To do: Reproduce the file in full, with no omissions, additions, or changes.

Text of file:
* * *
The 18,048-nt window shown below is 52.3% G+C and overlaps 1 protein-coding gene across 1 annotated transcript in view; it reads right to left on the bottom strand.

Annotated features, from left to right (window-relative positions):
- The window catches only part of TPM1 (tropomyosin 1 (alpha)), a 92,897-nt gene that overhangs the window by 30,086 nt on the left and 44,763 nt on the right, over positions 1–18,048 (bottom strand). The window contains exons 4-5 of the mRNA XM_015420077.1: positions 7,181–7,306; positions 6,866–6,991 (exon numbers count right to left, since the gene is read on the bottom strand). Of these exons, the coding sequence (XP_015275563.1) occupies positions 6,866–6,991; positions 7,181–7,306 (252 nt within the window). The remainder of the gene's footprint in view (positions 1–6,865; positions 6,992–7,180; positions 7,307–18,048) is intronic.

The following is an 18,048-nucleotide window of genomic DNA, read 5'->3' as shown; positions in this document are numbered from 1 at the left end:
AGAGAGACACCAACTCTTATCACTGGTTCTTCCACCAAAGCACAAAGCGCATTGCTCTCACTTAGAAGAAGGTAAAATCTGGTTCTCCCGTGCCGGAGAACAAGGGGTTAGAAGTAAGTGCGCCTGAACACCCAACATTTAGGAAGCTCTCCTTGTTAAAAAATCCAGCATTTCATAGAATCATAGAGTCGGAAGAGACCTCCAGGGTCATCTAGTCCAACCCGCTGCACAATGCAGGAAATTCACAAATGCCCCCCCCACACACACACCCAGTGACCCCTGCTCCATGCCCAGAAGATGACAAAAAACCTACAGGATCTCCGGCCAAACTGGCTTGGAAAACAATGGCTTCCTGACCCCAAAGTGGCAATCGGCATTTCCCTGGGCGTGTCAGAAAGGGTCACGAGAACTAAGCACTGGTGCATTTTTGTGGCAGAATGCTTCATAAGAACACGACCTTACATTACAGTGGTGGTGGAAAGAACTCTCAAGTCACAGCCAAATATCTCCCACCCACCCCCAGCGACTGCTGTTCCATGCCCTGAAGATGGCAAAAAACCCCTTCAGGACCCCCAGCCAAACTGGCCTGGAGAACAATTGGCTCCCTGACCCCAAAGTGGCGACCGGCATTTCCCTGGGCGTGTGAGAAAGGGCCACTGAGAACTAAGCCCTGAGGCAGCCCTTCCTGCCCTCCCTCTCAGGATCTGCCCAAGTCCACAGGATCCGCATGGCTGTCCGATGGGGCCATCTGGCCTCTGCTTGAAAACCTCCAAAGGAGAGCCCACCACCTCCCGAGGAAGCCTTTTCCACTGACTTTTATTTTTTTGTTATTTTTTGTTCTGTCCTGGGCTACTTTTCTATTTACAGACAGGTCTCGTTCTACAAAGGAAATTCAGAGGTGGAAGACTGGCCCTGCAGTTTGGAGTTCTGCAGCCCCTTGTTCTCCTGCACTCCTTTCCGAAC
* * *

The 18,048-nt window shown below is 52.3% G+C and overlaps 1 protein-coding gene across 1 annotated transcript in view; it reads right to left on the bottom strand.

Annotated features, from left to right (window-relative positions):
- The window catches only part of TPM1 (tropomyosin 1 (alpha)), a 92,897-nt gene that overhangs the window by 30,086 nt on the left and 44,763 nt on the right, over positions 1–18,048 (bottom strand). The window contains exons 4-5 of the mRNA XM_015420077.1: positions 7,181–7,306; positions 6,866–6,991 (exon numbers count right to left, since the gene is read on the bottom strand). Of these exons, the coding sequence (XP_015275563.1) occupies positions 6,866–6,991; positions 7,181–7,306 (252 nt within the window). The remainder of the gene's footprint in view (positions 1–6,865; positions 6,992–7,180; positions 7,307–18,048) is intronic.

The following is an 18,048-nucleotide window of genomic DNA, read 5'->3' as shown; positions in this document are numbered from 1 at the left end:
AGAGAGACACCAACTCTTATCACTGGTTCTTCCACCAAAGCACAAAGCGCATTGCTCTCACTTAGAAGAAGGTAAAATCTGGTTCTCCCGTGCCGGAGAACAAGGGGTTAGAAGTAAGTGCGCCTGAACACCCAACATTTAGGAAGCTCTCCTTGTTAAAAAATCCAGCATTTCATAGAATCATAGAGTCGGAAGAGACCTCCAGGGTCATCTAGTCCAACCCGCTGCACAATGCAGGAAATTCACAAATGCCCCCCCCACACACACACCCAGTGACCCCTGCTCCATGCCCAGAAGATGACAAAAAACCTACAGGATCTCCGGCCAAACTGGCTTGGAAAACAATGGCTTCCTGACCCCAAAGTGGCAATCGGCATTTCCCTGGGCGTGTCAGAAAGGGTCACGAGAACTAAGCACTGGTGCATTTTTGTGGCAGAATGCTTCATAAGAACACGACCTTACATTACAGTGGTGGTGGAAAGAACTCTCAAGTCACAGCCAAATATCTCCCACCCACCCCCAGCGACTGCTGTTCCATGCCCTGAAGATGGCAAAAAACCCCTTCAGGACCCCCAGCCAAACTGGCCTGGAGAACAATTGGCTCCCTGACCCCAAAGTGGCGACCGGCATTTCCCTGGGCGTGTGAGAAAGGGCCACTGAGAACTAAGCCCTGAGGCAGCCCTTCCTGCCCTCCCTCTCAGGATCTGCCCAAGTCCACAGGATCCGCATGGCTGTCCGATGGGGCCATCTGGCCTCTGCTTGAAAACCTCCAAAGGAGAGCCCACCACCTCCCGAGGAAGCCTTTTCCACTGACTTTTATTTTTTTGTTATTTTTTGTTCTGTCCTGGGCTACTTTTCTATTTACAGACAGGTCTCGTTCTACAAAGGAAATTCAGAGGTGGAAGACTGGCCCTGCAGTTTGGAGTTCTGCAGCCCCTTGTTCTCCTGCACTCCTTTCCGAAC